A conversation about civility in the schools

The incivility that has marked the 2016 presidential election has become subject matter in school, a Boise School District administrator said Tuesday night.

And that’s not a bad thing.

City Club civility forum
City Club panelists, from left, Stephanie Myers; Isabel Cortens; Janet Cherry; and Tamara Fredrickson. Bill Russell of Northwest Nazarene University moderates.

“It can be a great opportunity for all of us to examine our own civility,” said Tamara Fredrickson, the district’s student services administrator, during a City Club of Boise forum Tuesday evening.

As GOP voters went to polls across Idaho — including a polling place at Boise’s South Junior High School — an audience of about 80 people gathered in the school auditorium to talk about civility in the schools. This was the first of a series of City Club forums focusing on civility in public life.

Here are a few quotes from Tuesday’s speakers:

  • High school brings together students with different aims, goals and challenges, and that can be “exhilarating,” said Isabel Cortens, a Timberline High School senior and student adviser for the Boise Public Schools Foundation. “(It’s) truly a place where human beings become individuals.”
  • Even when social media incivility occurs outside the classroom — and before or after the school day — it has a pervasive effect. “It always gets brought back to school,” said Janet Cherry, principal at West Junior High School.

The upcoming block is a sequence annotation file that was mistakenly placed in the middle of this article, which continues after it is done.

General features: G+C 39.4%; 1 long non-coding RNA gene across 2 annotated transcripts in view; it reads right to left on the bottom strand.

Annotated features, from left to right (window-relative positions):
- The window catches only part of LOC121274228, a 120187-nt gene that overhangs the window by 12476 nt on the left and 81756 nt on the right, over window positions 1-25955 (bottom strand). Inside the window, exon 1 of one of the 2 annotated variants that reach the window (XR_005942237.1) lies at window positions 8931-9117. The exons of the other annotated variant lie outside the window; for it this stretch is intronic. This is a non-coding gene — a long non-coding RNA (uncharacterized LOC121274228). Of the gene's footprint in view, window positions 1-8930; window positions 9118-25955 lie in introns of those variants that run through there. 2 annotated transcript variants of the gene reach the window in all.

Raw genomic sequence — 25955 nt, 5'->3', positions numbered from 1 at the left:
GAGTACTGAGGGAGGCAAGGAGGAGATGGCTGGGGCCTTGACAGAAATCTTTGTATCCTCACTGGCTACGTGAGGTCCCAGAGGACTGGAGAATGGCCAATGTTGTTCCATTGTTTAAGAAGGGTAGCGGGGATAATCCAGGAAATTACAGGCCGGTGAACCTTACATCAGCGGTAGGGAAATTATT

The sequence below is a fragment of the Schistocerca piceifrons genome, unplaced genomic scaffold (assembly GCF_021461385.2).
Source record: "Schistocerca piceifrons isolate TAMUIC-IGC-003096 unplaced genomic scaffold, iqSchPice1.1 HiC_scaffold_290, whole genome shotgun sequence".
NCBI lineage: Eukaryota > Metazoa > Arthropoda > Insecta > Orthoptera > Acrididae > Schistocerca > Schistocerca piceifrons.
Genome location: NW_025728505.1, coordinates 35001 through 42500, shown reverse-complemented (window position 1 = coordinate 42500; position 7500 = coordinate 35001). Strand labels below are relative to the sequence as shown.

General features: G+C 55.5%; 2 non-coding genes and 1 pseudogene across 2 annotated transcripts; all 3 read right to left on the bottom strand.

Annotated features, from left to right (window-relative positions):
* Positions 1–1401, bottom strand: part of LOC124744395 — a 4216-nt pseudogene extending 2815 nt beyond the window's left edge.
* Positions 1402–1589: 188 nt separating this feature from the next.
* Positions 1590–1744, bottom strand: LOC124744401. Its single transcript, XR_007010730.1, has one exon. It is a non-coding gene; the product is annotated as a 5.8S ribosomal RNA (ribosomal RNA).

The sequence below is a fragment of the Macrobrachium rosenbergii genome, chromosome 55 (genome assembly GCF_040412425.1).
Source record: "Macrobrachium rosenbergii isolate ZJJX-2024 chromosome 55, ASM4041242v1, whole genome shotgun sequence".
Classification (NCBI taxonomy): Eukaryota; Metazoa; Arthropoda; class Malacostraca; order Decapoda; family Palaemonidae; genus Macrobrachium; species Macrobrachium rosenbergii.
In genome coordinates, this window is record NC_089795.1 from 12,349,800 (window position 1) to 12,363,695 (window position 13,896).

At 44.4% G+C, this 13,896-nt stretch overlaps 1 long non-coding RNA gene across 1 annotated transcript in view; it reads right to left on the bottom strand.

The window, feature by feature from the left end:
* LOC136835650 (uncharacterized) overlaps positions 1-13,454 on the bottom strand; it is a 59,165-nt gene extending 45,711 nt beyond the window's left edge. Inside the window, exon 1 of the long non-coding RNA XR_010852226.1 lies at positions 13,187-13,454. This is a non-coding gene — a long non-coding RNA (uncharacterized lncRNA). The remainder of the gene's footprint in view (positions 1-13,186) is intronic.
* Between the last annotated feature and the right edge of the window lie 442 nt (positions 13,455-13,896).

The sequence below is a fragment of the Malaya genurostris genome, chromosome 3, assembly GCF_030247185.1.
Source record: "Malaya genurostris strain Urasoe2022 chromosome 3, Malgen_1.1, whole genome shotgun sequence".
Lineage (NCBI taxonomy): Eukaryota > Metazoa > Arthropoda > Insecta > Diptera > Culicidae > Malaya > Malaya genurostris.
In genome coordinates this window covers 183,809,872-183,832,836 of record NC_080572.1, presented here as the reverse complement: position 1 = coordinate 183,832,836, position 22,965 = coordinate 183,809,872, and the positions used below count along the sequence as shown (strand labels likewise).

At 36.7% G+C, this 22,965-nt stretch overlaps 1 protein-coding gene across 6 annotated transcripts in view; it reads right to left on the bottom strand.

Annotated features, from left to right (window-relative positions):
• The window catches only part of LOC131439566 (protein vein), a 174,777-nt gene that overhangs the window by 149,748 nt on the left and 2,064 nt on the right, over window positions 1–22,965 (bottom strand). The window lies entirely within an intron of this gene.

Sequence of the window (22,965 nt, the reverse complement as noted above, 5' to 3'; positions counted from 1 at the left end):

• Part of the challenge in combating incivility on social media is in teaching children the permanence of their comments. “What they put out there is a reflection of who they are,” said Stephanie Myers, a special education teacher and president of the Boise Education Association.
  • When a child is a bullying victim, parents may first try to protect their child’s privacy. But the sooner school officials know about a bullying incident, the better. “If you can let schools know, we can support students,” Fredrickson said.
  • Schools constantly wrestle between fostering civility and allowing open discourse and inquiry on sensitive issues. “Kids are asking questions because they’re curious, and they want to get the answers,” said Cherry.
  • Cortens said her school has sometimes gotten a bad rap for fans’ behavior at sporting events. There’s a fine line between school spirit and bad behavior. “When it starts tearing kids apart, that’s when it becomes unnecessary, and really hurtful.”

If you want to hear the conversation in full, you can catch a rebroadcast on KBSX, 91.5 FM in Boise, at 8 p.m. Saturday.

Disclosure: I am a member of the City Club of Boise board, and was involved in organizing Tuesday night’s forum.